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Compassion Is in Where?

farewell (Leica X1)

There is a piece by an anonymous telling of a story of a horseman reining his horse at the sight of a bearded old man waiting for a ride across the river in a bitterly cold evening. The horseman gave the old man a ride and, when nearing the old man's hut, was caused by curiosity to inquire why he had let several preceding horsemen pass by. The old man replied that from their eyes those horsemen showed no concern for his situation. It would have been no use asking them for help.  But as he looked into the eyes of that last horseman, kindness and compassion were evident. the old man knew then that his gentle spirit would welcome an opportunity to give assistance.

The horseman was Thomas Jefferson.

Compassion is in the eyes. The mother's gaze in today's shot may be a footnote to the statement. Even though the image is a bit shaky (but I seriously doubt the artistic significance of the notion of sharp images) and one of the lady's eye is hidden behind the hand, isn't the concern for the baby telling in her gaze? Fact is, she had waved to her baby long enough for me to quicken my pace from a distance to snap the shot. What a reluctant departure at the end of the lunch hour!

But the eyes only make manifest the compassion. So where does compassion begin? Recently a friend of mine was over the moon at his son getting the yearly academic achievement award from the kindergarten (!), while another ridiculed the Cambridge University for giving a ridiculously undeserved "above exceptional" grading in a secondary-level English speaking test to his 11-year-old son who only received merely two 2-hour training sessions at home for the exam. The former doesn't speak anything about the young boy's future, and the latter tells wrongly of the 11-year-old's proficiency. But if our care for people can only be found in their achievements, these exam results will be of great relevancy. Sadly, in reality, results are extremely relevant in how we rate and treat the particular person.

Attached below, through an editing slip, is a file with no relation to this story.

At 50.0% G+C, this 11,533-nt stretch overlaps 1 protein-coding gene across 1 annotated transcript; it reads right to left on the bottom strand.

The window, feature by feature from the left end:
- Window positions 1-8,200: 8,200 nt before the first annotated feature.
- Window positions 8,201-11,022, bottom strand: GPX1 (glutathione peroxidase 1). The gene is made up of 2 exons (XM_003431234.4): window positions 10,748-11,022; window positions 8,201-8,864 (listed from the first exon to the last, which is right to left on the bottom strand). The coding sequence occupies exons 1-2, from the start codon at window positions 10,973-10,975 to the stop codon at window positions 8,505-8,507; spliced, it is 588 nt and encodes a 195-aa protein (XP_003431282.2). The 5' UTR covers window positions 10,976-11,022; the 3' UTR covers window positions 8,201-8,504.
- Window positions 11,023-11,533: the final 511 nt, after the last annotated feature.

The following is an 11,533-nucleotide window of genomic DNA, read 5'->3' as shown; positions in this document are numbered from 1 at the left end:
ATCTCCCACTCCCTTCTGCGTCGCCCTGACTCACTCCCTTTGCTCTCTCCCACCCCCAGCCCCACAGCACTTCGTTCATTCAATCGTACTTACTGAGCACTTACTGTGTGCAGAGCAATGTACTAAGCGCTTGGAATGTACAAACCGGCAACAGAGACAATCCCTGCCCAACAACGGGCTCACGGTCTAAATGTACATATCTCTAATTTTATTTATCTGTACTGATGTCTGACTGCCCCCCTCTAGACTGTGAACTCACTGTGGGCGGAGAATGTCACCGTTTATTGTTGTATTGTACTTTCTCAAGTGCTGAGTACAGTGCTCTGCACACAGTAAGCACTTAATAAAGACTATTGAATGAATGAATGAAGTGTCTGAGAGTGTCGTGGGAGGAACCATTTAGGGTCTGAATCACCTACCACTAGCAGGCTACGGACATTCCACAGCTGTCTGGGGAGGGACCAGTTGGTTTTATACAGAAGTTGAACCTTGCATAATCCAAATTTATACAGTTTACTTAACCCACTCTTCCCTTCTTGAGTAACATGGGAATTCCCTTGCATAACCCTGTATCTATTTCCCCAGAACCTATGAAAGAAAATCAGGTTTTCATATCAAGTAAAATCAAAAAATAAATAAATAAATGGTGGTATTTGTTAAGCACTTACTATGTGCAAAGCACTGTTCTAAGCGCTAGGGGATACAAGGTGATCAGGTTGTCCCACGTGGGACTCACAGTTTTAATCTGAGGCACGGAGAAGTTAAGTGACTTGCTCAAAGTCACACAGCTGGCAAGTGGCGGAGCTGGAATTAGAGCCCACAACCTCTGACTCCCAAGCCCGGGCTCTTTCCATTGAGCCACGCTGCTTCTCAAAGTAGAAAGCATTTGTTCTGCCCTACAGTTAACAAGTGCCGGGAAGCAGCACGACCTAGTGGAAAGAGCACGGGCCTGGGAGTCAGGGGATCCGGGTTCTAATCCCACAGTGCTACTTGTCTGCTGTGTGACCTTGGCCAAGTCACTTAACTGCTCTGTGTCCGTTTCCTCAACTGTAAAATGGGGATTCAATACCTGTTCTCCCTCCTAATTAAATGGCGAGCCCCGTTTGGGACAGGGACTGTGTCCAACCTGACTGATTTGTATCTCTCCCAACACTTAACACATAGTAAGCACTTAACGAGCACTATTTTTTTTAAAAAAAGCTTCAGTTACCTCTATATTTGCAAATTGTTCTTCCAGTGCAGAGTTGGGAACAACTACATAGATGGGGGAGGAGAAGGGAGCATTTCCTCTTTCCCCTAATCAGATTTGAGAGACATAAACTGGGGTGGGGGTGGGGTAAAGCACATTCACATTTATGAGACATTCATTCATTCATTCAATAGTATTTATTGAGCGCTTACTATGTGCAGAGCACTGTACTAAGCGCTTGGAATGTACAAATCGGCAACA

Wherever compassion is in, it is certainly not in the understanding of things that falls within the precondition of results. It is not in the random twisting pinches in the heart prompting us to give assistance, or the result of acting at the prompt when we feel comfortable to do so. It is not in the venting of residual kindness apart from the amount reserved for oneself. Compassion passes beyond these limits, and it is found in the personal feelings arising from frequent interior soliloquies on the meaning of existence, the vision seen from the ensuing perspectives and the self-motivated action as a result. Compassion is not seen in an unmediated spur but in the cultivated practices of the compassion donor.

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